Flat foils do not necessarily use the same angle on both flaps. By having a bigger angle (and presumably more lift) on the outer flap, the centre of lift is moved outboard, increasing RM.

Of course I have no idea whether teams with flat foils actually do that, but I don't think you can dismiss it out of hand based on the foil geometry.

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Separately controlled flaps on either side of the main foil would be very helpful to reduce the load trying to break the foil off the foil arm when the outer foil tip is exposed.  A friend of mine broke a similar foil on a small board when turning hard with the tip exposed through the surface of the water.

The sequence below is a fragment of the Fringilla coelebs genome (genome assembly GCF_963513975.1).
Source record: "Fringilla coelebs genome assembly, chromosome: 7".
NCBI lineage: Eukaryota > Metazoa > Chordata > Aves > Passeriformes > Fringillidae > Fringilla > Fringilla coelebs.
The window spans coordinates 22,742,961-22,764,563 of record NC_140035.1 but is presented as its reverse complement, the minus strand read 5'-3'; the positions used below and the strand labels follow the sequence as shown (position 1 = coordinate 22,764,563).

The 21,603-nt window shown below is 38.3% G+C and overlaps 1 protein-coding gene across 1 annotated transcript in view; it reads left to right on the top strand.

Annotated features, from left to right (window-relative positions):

The outer flap could be set to more lift to balance the inner flap that has its full length working for it.  Perhaps the outer flap length can also be set to be below the surface. 
 

I suspect it is critical to largely balance the lifting forces on the cant arm, though maybe the foils with all their weight are so robust they can deal with only one side providing lift incase of a flight error?  Or maybe that is not possible as the hull will touch down before the most extreme unbalanced loads are possible?  I don’t know but I’m sure the engineers on the teams do.  

 

 


 

 

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4 hours ago, RobG said:

13.9  Except for the permitted rotation and twist of foil flaps, no device shall be used to induce deformation in the foil; any deformation may only be the result of external forces and reactions by the FCS.